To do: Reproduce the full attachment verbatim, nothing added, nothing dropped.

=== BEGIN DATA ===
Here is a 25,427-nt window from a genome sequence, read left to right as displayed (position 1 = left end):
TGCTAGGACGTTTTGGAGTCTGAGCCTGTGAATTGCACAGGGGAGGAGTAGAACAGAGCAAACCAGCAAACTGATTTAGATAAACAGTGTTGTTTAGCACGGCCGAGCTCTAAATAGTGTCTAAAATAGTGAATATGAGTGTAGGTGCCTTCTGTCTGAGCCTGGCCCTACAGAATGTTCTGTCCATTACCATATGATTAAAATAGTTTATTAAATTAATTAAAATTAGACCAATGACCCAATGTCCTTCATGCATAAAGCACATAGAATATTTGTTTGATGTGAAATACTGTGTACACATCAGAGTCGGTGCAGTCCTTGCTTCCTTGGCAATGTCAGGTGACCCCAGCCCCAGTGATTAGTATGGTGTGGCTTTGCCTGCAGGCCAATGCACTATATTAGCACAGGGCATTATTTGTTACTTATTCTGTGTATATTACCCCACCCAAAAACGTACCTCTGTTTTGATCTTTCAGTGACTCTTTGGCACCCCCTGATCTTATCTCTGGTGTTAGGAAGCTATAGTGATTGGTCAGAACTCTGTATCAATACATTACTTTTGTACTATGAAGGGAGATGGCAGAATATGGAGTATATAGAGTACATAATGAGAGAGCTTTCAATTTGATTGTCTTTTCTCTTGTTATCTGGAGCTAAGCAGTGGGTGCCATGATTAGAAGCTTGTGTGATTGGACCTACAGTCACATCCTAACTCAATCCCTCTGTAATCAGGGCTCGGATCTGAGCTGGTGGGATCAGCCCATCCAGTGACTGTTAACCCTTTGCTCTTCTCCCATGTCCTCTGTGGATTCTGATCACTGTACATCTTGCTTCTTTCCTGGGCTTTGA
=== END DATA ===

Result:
Here is a 25,427-nt window from a genome sequence, read left to right as displayed (position 1 = left end):
TGCTAGGACGTTTTGGAGTCTGAGCCTGTGAATTGCACAGGGGAGGAGTAGAACAGAGCAAACCAGCAAACTGATTTAGATAAACAGTGTTGTTTAGCACGGCCGAGCTCTAAATAGTGTCTAAAATAGTGAATATGAGTGTAGGTGCCTTCTGTCTGAGCCTGGCCCTACAGAATGTTCTGTCCATTACCATATGATTAAAATAGTTTATTAAATTAATTAAAATTAGACCAATGACCCAATGTCCTTCATGCATAAAGCACATAGAATATTTGTTTGATGTGAAATACTGTGTACACATCAGAGTCGGTGCAGTCCTTGCTTCCTTGGCAATGTCAGGTGACCCCAGCCCCAGTGATTAGTATGGTGTGGCTTTGCCTGCAGGCCAATGCACTATATTAGCACAGGGCATTATTTGTTACTTATTCTGTGTATATTACCCCACCCAAAAACGTACCTCTGTTTTGATCTTTCAGTGACTCTTTGGCACCCCCTGATCTTATCTCTGGTGTTAGGAAGCTATAGTGATTGGTCAGAACTCTGTATCAATACATTACTTTTGTACTATGAAGGGAGATGGCAGAATATGGAGTATATAGAGTACATAATGAGAGAGCTTTCAATTTGATTGTCTTTTCTCTTGTTATCTGGAGCTAAGCAGTGGGTGCCATGATTAGAAGCTTGTGTGATTGGACCTACAGTCACATCCTAACTCAATCCCTCTGTAATCAGGGCTCGGATCTGAGCTGGTGGGATCAGCCCATCCAGTGACTGTTAACCCTTTGCTCTTCTCCCATGTCCTCTGTGGATTCTGATCACTGTACATCTTGCTTCTTTCCTGGGCTTTGA